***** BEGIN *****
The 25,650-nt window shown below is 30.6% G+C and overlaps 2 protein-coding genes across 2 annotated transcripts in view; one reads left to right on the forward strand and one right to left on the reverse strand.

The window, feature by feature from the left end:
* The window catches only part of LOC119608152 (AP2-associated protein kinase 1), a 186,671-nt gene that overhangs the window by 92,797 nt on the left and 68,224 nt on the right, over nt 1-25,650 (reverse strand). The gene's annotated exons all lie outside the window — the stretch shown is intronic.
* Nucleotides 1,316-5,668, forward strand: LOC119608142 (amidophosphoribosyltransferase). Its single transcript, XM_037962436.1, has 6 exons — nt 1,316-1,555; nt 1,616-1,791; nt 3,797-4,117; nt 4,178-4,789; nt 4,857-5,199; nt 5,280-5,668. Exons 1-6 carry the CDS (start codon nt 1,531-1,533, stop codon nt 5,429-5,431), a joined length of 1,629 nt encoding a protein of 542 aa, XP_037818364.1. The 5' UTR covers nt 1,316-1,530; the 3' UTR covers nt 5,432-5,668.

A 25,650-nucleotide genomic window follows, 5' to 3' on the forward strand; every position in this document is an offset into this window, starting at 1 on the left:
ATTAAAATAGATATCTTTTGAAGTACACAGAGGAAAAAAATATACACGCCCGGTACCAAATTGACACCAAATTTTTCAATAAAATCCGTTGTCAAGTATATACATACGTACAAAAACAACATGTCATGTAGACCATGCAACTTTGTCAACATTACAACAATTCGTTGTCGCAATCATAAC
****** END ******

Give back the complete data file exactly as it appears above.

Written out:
The 25,650-nt window shown below is 30.6% G+C and overlaps 2 protein-coding genes across 2 annotated transcripts in view; one reads left to right on the forward strand and one right to left on the reverse strand.

The window, feature by feature from the left end:
* The window catches only part of LOC119608152 (AP2-associated protein kinase 1), a 186,671-nt gene that overhangs the window by 92,797 nt on the left and 68,224 nt on the right, over nt 1-25,650 (reverse strand). The gene's annotated exons all lie outside the window — the stretch shown is intronic.
* Nucleotides 1,316-5,668, forward strand: LOC119608142 (amidophosphoribosyltransferase). Its single transcript, XM_037962436.1, has 6 exons — nt 1,316-1,555; nt 1,616-1,791; nt 3,797-4,117; nt 4,178-4,789; nt 4,857-5,199; nt 5,280-5,668. Exons 1-6 carry the CDS (start codon nt 1,531-1,533, stop codon nt 5,429-5,431), a joined length of 1,629 nt encoding a protein of 542 aa, XP_037818364.1. The 5' UTR covers nt 1,316-1,530; the 3' UTR covers nt 5,432-5,668.

A 25,650-nucleotide genomic window follows, 5' to 3' on the forward strand; every position in this document is an offset into this window, starting at 1 on the left:
ATTAAAATAGATATCTTTTGAAGTACACAGAGGAAAAAAATATACACGCCCGGTACCAAATTGACACCAAATTTTTCAATAAAATCCGTTGTCAAGTATATACATACGTACAAAAACAACATGTCATGTAGACCATGCAACTTTGTCAACATTACAACAATTCGTTGTCGCAATCATAAC